Mark W. Ellis, Ph.D., NBCT
A 2010 report, “Developing Effective Fractions Instruction for Kindergarten through 8th Grade,” found that half of eighth graders could not order three fractions from least to greatest. The authors identified several recommendations for improving fraction instruction.
- Build on students’ informal understanding of sharing and proportionality to develop initial fraction concepts.
- Help students recognize that fractions are numbers and that they expand the number system beyond whole numbers. Use number lines as a central representational tool in teaching this and other fraction concepts from the early grades onward.
- Help students understand why procedures for computations with fractions make sense.
These recommendations help students develop “fraction sense” by understanding key concepts and how they relate to prior knowledge of number and operations, and how they are reflected in the design of the learning progressions for fraction sense and fraction operations in the Common Core math standards.
Early work in grades 1 and 2 with fraction concepts—although not with fractions written as numbers—involves visually identifying halves, thirds, and fourths using geometric figures such as rectangles and circles. Before students are asked to consider operations with fractions, they must understand what fractions represent conceptually and how fractions fit into and extend the set of whole numbers. When planning for instruction, knowledge of learning progressions lets teachers think about concepts, strategies, and models that will be used over several grades as students develop their understanding.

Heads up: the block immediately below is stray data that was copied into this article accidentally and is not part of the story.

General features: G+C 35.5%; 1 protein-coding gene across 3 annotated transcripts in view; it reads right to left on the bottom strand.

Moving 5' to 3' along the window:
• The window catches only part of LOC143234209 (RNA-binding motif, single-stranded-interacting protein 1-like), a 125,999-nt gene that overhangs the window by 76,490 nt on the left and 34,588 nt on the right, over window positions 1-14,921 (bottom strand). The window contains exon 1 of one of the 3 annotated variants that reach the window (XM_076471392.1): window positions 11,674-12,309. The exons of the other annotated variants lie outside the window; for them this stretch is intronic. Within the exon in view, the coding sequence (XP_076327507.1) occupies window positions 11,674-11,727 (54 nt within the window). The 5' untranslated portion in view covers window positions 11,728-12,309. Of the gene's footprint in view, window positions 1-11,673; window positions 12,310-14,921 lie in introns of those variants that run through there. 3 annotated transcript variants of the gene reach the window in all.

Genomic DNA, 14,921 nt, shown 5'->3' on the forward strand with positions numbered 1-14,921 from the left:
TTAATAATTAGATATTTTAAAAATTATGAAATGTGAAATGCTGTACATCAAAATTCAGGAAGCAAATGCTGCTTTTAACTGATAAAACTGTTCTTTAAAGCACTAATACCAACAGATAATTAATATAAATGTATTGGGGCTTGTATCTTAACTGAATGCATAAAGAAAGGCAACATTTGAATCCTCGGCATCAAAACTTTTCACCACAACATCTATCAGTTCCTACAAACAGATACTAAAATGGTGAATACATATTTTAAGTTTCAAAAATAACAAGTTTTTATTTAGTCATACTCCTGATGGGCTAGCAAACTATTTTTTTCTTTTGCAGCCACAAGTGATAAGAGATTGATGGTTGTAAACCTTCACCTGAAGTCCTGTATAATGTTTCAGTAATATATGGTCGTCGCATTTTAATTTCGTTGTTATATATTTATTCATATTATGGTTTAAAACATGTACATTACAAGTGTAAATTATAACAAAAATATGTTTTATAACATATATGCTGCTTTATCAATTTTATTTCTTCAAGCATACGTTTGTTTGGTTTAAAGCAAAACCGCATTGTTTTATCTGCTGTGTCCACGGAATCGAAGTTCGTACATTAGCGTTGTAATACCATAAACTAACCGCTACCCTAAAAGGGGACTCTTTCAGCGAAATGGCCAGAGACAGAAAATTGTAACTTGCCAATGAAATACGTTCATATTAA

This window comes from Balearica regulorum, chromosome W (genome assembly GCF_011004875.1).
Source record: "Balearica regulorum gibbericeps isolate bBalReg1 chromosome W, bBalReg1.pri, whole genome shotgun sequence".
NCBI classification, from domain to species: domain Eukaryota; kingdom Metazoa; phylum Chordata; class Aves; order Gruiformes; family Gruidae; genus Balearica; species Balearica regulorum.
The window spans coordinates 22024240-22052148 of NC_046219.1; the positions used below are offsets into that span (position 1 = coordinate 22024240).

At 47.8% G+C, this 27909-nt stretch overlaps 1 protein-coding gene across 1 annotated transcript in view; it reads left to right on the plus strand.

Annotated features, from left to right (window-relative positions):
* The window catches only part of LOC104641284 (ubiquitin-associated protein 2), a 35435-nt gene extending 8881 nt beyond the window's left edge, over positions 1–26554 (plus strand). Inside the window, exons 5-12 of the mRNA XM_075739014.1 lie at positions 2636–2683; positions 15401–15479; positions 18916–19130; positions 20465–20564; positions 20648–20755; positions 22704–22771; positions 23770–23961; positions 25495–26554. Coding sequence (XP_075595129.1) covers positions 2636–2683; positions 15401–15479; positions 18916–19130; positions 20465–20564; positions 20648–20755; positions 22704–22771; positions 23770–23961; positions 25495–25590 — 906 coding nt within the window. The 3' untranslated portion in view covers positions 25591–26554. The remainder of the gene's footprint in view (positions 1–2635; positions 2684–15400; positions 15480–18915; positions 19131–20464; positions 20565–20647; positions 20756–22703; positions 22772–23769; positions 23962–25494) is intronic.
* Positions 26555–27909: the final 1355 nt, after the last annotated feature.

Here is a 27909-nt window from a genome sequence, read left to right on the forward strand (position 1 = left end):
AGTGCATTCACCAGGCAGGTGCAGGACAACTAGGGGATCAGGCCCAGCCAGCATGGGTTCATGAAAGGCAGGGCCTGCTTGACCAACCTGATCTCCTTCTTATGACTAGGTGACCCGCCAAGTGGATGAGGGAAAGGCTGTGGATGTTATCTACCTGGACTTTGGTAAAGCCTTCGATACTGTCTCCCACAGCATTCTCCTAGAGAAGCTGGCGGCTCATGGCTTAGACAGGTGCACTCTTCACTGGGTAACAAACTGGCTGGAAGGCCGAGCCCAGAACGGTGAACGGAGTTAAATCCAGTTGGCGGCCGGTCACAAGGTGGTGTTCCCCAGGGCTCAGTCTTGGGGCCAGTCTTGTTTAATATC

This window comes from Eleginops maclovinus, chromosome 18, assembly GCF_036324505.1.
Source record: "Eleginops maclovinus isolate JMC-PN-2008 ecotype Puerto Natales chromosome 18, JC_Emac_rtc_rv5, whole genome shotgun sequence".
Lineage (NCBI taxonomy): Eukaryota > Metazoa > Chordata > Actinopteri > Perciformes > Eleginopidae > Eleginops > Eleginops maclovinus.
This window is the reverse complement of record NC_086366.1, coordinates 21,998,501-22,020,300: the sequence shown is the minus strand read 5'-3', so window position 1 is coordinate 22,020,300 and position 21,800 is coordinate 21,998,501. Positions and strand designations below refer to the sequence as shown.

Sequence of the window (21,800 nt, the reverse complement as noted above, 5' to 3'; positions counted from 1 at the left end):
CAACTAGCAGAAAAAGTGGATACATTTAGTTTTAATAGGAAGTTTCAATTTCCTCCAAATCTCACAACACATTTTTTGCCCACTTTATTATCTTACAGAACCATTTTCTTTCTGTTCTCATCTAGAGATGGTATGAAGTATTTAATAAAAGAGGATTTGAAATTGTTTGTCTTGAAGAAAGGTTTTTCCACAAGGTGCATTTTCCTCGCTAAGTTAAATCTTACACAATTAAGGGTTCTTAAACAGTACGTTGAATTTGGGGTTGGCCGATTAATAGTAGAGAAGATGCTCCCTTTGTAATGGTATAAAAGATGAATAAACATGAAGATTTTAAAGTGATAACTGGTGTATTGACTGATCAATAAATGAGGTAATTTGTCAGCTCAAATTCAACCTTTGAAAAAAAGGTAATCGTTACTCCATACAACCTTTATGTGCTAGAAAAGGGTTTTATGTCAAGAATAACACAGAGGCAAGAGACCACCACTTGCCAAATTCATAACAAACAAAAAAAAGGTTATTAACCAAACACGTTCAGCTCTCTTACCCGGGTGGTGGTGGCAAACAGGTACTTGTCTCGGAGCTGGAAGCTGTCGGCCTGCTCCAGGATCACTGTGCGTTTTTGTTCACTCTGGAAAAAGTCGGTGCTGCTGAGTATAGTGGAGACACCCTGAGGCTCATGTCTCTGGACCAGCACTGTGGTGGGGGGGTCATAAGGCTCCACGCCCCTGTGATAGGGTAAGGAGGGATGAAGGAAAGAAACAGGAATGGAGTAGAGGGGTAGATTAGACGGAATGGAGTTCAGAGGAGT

Essential to strong fraction sense is learning to think about unit fractions with a numerator of 1 as building blocks for other fractions, based on an understanding that “1/n” measures of one part of a whole that is cut into “n” equal-sized parts. This extends students’ understanding that whole numbers are made up of units—ones, tens, and hundreds—and their knowledge of measurement concepts.
This blog entry by The Elementary Math Maniac describes a game that helps students understand that fractional pieces do not have to be congruent in order to be equivalent. I love the use of student discourse and the requirement for them to talk through disagreements. A set of Common Core tasks from North Carolina also offers some good ideas for developing students’ early understanding.
Use the Ready® Mathematics lessons on grade 3 fraction standards to start with unit fraction and add visual representations to help make sense of fraction relationships. For example, in Grade 3 Lesson 16, have students explore the concept of equivalent fractions with fraction strips (rectangular area model) and number lines (linear model).
When working with fraction strips, I recommend having students make their own set to make fractions tangible—you can use this template (the one without labels). It is a good idea to probe their understanding with queries such as, “How many 1/5s make one whole?” and “Prove in two ways which is larger, 2/5 or 2/3.”